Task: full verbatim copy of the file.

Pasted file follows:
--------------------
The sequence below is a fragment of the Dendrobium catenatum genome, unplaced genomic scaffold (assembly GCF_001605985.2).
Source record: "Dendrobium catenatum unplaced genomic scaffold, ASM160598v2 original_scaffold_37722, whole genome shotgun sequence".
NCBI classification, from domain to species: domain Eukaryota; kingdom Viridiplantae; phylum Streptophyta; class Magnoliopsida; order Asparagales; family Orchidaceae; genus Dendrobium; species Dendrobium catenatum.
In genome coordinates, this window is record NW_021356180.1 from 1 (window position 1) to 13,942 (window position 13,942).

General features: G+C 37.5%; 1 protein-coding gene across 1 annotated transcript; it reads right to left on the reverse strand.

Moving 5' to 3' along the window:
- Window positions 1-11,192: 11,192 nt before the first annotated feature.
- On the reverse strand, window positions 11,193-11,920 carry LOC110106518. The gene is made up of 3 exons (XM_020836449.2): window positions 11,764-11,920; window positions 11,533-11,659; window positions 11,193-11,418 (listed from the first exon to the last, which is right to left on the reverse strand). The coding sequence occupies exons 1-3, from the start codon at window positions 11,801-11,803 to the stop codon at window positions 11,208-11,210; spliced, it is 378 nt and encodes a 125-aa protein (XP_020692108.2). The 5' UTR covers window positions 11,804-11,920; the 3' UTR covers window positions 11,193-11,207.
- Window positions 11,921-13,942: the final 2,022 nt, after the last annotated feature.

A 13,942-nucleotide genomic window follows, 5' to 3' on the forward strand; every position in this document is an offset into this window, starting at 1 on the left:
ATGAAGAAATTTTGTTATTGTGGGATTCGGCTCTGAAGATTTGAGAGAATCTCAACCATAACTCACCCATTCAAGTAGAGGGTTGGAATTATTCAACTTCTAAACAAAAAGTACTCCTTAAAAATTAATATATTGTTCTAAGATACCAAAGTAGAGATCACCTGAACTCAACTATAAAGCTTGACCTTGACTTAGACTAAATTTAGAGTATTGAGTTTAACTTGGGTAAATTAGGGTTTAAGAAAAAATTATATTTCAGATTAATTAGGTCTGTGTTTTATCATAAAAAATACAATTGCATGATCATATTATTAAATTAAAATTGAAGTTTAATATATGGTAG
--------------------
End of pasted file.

The sequence below is a fragment of the Dendrobium catenatum genome, unplaced genomic scaffold (assembly GCF_001605985.2).
Source record: "Dendrobium catenatum unplaced genomic scaffold, ASM160598v2 original_scaffold_37722, whole genome shotgun sequence".
NCBI classification, from domain to species: domain Eukaryota; kingdom Viridiplantae; phylum Streptophyta; class Magnoliopsida; order Asparagales; family Orchidaceae; genus Dendrobium; species Dendrobium catenatum.
In genome coordinates, this window is record NW_021356180.1 from 1 (window position 1) to 13,942 (window position 13,942).

General features: G+C 37.5%; 1 protein-coding gene across 1 annotated transcript; it reads right to left on the reverse strand.

Moving 5' to 3' along the window:
- Window positions 1-11,192: 11,192 nt before the first annotated feature.
- On the reverse strand, window positions 11,193-11,920 carry LOC110106518. The gene is made up of 3 exons (XM_020836449.2): window positions 11,764-11,920; window positions 11,533-11,659; window positions 11,193-11,418 (listed from the first exon to the last, which is right to left on the reverse strand). The coding sequence occupies exons 1-3, from the start codon at window positions 11,801-11,803 to the stop codon at window positions 11,208-11,210; spliced, it is 378 nt and encodes a 125-aa protein (XP_020692108.2). The 5' UTR covers window positions 11,804-11,920; the 3' UTR covers window positions 11,193-11,207.
- Window positions 11,921-13,942: the final 2,022 nt, after the last annotated feature.

A 13,942-nucleotide genomic window follows, 5' to 3' on the forward strand; every position in this document is an offset into this window, starting at 1 on the left:
ATGAAGAAATTTTGTTATTGTGGGATTCGGCTCTGAAGATTTGAGAGAATCTCAACCATAACTCACCCATTCAAGTAGAGGGTTGGAATTATTCAACTTCTAAACAAAAAGTACTCCTTAAAAATTAATATATTGTTCTAAGATACCAAAGTAGAGATCACCTGAACTCAACTATAAAGCTTGACCTTGACTTAGACTAAATTTAGAGTATTGAGTTTAACTTGGGTAAATTAGGGTTTAAGAAAAAATTATATTTCAGATTAATTAGGTCTGTGTTTTATCATAAAAAATACAATTGCATGATCATATTATTAAATTAAAATTGAAGTTTAATATATGGTAG